130. Day ten, book four, Giovanni Boccaccio, “The Decameron,” Project Gutenberg, https://www.gutenberg.org/files/23700/23700-h/23700-h.htm#THE_FOURTH_STORY10 (June 2, 2017).

131. Leslie J. Downer, ed., Leges Henrici Primi (Oxford: Clarendon Press, 1972), 222–23, 70.14–14a.

132. Müller, Criminalization of Abortion, 67–68.

133. Si sit aliquis qui mulierum prægnantem percusserit vel ei venenum dederit, per quod fecerit abortivum, si perperium iam formatum vel animatum fuerit, et maxime si animatum, facit homicidium. Bracton, De Legibus, 2:341. Fleta makes a similar statement, but uses language that reflects a slightly more thoughtful discussion of canonical concerns. It “declared a person guilty of homicide who oppressed a woman, gave her a poison, or struck her, thus ‘not allowing conception’ (non concipiat) or causing an abortion (faciat abortivum) after the fetus shall have ‘already formed and animated’ (formatus et animates).” Richardson and Sayles, Fleta, vol. II book 1, ch. 23.

134. Stenton, Doris Mary, ed., Pleas before the King or his Justices, 1198–1212 (London: Bernard Quaritch, 1953), 3:72.

135. TNA: JUST 1/756, m. 269; Sarah wife of Portour, Aubyn le, in Chew, Helena M. and Weinbaum, Martin, eds., The London Eyre of 1244 (London Record Society, vol. 6, 1970), 50; and Christine wife of William Treweman, cited and discussed in Riddle, John M., Eve's Herbs: A History of Contraception and Abortion in the West (Cambridge, MA: Harvard University Press, 1997), 97.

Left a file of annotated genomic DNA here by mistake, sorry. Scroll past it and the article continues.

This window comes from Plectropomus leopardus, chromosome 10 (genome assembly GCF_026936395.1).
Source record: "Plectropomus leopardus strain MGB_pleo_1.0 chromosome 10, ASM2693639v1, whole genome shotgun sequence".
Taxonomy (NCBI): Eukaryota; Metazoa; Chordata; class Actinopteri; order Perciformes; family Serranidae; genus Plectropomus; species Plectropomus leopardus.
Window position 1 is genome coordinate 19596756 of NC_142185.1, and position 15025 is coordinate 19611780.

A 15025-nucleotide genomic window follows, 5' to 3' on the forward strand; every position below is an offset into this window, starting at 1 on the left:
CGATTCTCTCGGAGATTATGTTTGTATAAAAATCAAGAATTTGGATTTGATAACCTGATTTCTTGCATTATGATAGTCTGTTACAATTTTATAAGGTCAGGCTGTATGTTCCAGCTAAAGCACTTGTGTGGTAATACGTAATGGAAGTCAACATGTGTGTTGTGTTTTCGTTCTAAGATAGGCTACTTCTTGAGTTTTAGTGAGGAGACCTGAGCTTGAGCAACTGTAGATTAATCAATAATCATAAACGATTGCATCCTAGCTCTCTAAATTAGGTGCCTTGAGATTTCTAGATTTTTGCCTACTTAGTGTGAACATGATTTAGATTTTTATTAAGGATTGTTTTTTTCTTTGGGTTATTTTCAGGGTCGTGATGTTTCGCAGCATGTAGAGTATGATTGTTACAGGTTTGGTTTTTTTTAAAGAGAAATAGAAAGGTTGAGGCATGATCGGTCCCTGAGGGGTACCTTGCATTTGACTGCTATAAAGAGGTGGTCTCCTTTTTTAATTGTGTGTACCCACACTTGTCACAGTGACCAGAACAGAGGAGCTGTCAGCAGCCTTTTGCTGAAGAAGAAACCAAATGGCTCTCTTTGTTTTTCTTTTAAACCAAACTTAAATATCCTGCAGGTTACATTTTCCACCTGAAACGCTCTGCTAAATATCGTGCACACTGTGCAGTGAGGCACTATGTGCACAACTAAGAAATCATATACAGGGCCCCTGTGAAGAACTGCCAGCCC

136. YB, term unknown, 1348, fo. 101a (Seipp, 1348.279ass).

137. The matrons disagreed and Elena was burned at the stake. TNA: JUST 3/137A, m. 23 (1352).

138. TNA: JUST 3/189, m. 5 (1406).

139. TNA: JUST 3/160, m. 1d (1366).

140. Pardon of Margaret wife of Henry Melbury, CPR, Edw. III (1367–70), 274 (1369); pardon of Alice Marchant of Somerset, CPR, Edw. III (1367–70), 285 (1369).

141. The Leges Henrici Primi includes a chapter entitled, “Concerning the delivery of just judgement,” which states: “The danger is so much the greater to the judge than to the person who is being judged to the extent that we know, from the words of the Lord, that any judgment we pass on others is held in store for ourselves” (Tanto enim maius est periculum iudicantis quam eius qui iudicatur, quanto ex uerbis Domini iudicium super alios habitum nobis scimus reseruari.) Leges Henrici Primi, 130–131. The Mirror of Justices, another thirteenth-century abridgement and adaption of Bracton, addresses this concern in a list of homicides that are not sins: “The first case is that of lawful judges who kill by right judgment and holy conscience, and that of the ministers who assent to and execute lawful judgments of death.” Whittaker, William, ed., The Mirror of Justices (London: Selden Society, 1893), 7:135–36.

142. Whitman, James Q., The Origins of Reasonable Doubt: Theological Roots of the Criminal Trial (New Haven, CT: Yale University Press, 2008).

143. YB 1349, term uncertain, fo. 107a (Seipp, 1349.019ass), as well as YB 1351, Easter term, fo. 85b (Seipp, 1351.055).

144. Coke, Edward, The Third Part of the Institutes of the Laws of England: Concerning High Treason, and other Pleas of the Crown and Criminal Causes (London: E. and R. Brooke, 1797), xxi.

145. Hale, Historia Placitorum, 2:413.